This is because DES-based crypt (AKA 'descrypt') truncates passwords at 8 bytes, and only checks the first 8 for the purpose of password verification.
That's the answer to your direct question, but here's some general advice implied by your context:
Fortunately, from my reading,
/etc/login.defs is actually md5crypt ($1$), which, while a little outdated and declared deprecated by its author, is still far superior to DES-based crypt (and definitely much better than a raw, unsalted hash like plain MD5! Most unsalted hashes can be cracked on commodity GPUs at rates of billions per second)
It looks like
SHA256 (actually sha256crypt) and
SHA512 (actually sha512crypt) are also there. I would pick one of those instead.
If you set your password to
password or something under each scheme, you can visually verify whether or not my conclusion that they're the -crypt variants is correct (examples here are taken from the hashcat example hashes, all 'hashcat', some wrapped for readability):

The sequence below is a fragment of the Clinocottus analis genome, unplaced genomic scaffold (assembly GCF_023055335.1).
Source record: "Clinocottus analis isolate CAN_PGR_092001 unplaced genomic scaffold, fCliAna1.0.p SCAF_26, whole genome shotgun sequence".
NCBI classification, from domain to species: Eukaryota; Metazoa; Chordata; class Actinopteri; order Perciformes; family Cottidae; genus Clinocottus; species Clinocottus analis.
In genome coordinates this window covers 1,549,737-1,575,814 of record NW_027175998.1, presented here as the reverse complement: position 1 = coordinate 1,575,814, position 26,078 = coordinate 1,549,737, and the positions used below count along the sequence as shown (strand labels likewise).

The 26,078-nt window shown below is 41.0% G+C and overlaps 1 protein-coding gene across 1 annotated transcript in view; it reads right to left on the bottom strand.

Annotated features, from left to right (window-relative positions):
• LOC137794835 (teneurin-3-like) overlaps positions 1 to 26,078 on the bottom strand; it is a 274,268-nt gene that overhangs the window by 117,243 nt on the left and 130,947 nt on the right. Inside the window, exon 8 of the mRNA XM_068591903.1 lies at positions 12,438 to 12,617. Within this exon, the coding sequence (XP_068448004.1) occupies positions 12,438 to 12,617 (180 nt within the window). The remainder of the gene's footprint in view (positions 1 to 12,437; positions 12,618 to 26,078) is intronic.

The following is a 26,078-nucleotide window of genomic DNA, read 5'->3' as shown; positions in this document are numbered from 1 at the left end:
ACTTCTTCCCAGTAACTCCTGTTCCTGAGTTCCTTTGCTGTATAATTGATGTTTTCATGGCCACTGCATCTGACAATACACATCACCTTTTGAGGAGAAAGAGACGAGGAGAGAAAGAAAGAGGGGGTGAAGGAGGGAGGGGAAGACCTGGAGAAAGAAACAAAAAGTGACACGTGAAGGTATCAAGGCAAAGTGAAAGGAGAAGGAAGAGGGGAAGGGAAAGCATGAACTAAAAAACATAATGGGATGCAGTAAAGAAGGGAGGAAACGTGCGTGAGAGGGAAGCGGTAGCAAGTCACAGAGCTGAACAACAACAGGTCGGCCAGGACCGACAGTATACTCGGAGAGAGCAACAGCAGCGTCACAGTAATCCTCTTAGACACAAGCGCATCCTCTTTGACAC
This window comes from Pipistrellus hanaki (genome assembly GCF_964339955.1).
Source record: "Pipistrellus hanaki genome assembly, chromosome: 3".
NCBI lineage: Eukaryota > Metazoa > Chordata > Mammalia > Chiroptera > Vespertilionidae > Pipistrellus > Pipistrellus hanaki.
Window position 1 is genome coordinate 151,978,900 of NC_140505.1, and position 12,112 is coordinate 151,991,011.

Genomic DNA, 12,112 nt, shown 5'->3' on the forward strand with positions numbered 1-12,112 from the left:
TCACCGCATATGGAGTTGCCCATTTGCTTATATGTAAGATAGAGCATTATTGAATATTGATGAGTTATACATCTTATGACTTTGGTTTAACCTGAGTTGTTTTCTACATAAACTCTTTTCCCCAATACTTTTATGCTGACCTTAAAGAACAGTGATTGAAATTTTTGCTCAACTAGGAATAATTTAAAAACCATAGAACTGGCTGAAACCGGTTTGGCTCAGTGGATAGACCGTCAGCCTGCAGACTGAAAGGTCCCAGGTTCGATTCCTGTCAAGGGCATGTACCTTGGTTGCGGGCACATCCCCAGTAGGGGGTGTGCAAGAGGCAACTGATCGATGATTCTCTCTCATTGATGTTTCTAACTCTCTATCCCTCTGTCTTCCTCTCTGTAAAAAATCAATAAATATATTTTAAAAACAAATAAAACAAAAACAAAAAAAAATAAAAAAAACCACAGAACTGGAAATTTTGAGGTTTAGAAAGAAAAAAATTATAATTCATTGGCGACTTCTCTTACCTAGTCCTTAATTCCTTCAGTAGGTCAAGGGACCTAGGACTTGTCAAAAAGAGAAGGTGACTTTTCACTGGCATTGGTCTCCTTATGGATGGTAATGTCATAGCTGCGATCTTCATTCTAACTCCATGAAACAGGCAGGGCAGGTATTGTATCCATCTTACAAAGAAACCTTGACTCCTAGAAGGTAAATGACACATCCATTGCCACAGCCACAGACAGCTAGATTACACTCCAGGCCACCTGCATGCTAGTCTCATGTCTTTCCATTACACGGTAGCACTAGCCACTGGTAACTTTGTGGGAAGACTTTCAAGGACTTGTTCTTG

Not recommended - unsalted or legacy hash types, much too "fast" (cracking rates) for password storage:
MD5 - 8743b52063cd84097a65d1633f5c74f5
SHA256 - 127e6fbfe24a750e72930c220a8e138275656b8e5d8f48a98c3c92df2caba935
SHA512 - 82a9dda829eb7f8ffe9fbe49e45d47d2dad9664fbb7adf72492e3c81ebd3e2 \
descrypt - 48c/R8JAv757A
OK - much better than unsalted, no truncation, but no longer sufficiently resistant to brute force on modern hardware:
md5crypt - $1$28772684$iEwNOgGugqO9.bIz5sk8k/
Better - relatively modern hashes with large salts and work factors:
sha256crypt - $5$rounds=5000$GX7BopJZJxPc/KEK$le16UF8I2Anb.rOrn22AUPWvzUETDGefUmAV8AZkGcD
sha512crypt - $6$52450745$k5ka2p8bFuSmoVT1tzOyyuaREkkKBcCNqoDKzYiJL9RaE8yMnPgh2XzzF0NDrUhgrcLwg78xs1w5pJiypEdFX/
Of these, only descrypt truncates at 8. The last two are your best bet.
(Side note: the digits-only salts in the md5crypt and sha512crypt examples above are just side effects of how hashcat creates example hashes; real, healthy salts are usually drawn from a much larger keyspace).
Note also that I'm only listing the hash types that are supported by /etc/login.defs on this platform. For general use, even sha256crypt and sha512crypt have been superseded - first by bcrypt, and then later by truly parallel-attack-resistant hashes like scrypt and the Argon2 family. (Note, however, that for interactive logins that should complete in under one second, bcrypt is actually more resistant to attack than the latter)